4

I'm creating a study project using .net web services and I came across with this problem: In order to provide for an opportunity to change the web server or even it's nature (it's the part of the task) I created an interface in a separate .dll that every possible (web)services must implement. Say,

public interface IDataAccess
{
    // Group of methods which are used for login/logout
    bool isUserRegistered(string username);
    bool authorize(string username, string password);
    //...
}

And I make the web service implement this interface:

[WebService(Namespace = "http://tempuri.org/")]
[WebServiceBinding(ConformsTo = WsiProfiles.BasicProfile1_1)]
[System.ComponentModel.ToolboxItem(false)]
public class Server : System.Web.Services.WebService, IDataAccess
{
    //...
}

Then, in the client, I create a reference (namespace WebReference) to this service specifying to reuse type in all assemblies and try to do the following:

private IDataAccess webService = (IDataAccess)(new WebReference.Server());

but this assignment throws exception in runtime stating the convertion can't be done, and, indeed, in the Reference.cs (which is a part of what is created by adding reference to Web Service there is a redeclaration of Server class which doesn't declare IDataAccessImplementation:

public partial class Server : System.Web.Services.Protocols.SoapHttpClientProtocol {
    //...
}

So, my question is how to make this reference implement that common interface IDataAccess without manually editting the file Reference.cs?

  • ASMX is a legacy technology, and should not be used for new development. WCF should be used for all new development of web service clients and servers. One hint: Microsoft has retired the ASMX Forum on MSDN. – John Saunders May 3 '13 at 20:32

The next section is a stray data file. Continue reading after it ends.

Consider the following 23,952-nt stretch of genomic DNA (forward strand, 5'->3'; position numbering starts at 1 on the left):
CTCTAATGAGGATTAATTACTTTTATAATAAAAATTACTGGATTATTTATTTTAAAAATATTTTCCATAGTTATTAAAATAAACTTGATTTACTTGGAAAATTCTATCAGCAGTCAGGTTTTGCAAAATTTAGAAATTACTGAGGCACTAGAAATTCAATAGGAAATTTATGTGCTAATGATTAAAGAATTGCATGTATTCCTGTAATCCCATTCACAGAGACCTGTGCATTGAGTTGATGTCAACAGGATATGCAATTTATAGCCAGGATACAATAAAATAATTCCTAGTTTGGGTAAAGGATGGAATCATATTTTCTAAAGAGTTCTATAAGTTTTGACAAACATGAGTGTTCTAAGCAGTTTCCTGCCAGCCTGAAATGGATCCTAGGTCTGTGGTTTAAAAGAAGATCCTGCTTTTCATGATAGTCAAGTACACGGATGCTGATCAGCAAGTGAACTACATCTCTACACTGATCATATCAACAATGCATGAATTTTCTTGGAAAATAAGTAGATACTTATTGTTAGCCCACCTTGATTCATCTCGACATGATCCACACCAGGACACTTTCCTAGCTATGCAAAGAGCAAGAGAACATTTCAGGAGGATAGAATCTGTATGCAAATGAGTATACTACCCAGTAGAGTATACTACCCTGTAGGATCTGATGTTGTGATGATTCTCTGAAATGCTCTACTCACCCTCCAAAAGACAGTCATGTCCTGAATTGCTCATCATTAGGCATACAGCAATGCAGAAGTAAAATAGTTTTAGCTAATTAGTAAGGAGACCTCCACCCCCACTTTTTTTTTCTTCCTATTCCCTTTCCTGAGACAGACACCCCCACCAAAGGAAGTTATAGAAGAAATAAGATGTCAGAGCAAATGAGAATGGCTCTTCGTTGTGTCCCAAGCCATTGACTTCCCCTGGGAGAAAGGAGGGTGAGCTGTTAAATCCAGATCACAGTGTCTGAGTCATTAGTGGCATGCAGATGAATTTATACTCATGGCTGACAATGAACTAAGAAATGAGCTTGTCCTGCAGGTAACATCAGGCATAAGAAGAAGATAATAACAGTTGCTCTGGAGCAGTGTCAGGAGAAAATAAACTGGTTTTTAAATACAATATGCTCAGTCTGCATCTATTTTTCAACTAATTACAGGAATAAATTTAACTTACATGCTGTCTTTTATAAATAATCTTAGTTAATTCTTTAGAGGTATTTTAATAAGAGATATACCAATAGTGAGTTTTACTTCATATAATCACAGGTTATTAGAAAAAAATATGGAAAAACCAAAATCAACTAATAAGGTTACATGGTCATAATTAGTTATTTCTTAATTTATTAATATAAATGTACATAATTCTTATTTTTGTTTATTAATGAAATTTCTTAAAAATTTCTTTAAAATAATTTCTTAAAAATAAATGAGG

5

Firstly, you really don't need to implement the interface on the server side - that will do nothing for the generated code.

Next, note that the declaration is of a partial class. You can use that to your advantage.

All you need to do is create another C# file, which has:

public partial class Server : SoapHttpClientProtocol, IDataAccess {}

That's all you need (in the right namespace and with the right using directives). No code - that's all provided in the generated class. The C# compiler will blend the two declarations, and then you can just use:

private IDataAccess webService = new WebReference.Server();

... or better yet, inject it via a constructor so that you can write tests which don't need to use the real implementation at all!

  • "you really don't need to implement the interface on the server side - that will do nothing for the generated code" - but then how can I insure that all web services impement the desired set of methods? – Dmitry May 3 '13 at 20:33
  • @Dmitry: Well if they don't, then the generated code on the client side won't properly implement the interface... so you can tell that way. It doesn't hurt to make the server side implement the interface too - I'm just saying it doesn't influence the generated code. – Jon Skeet May 3 '13 at 20:35

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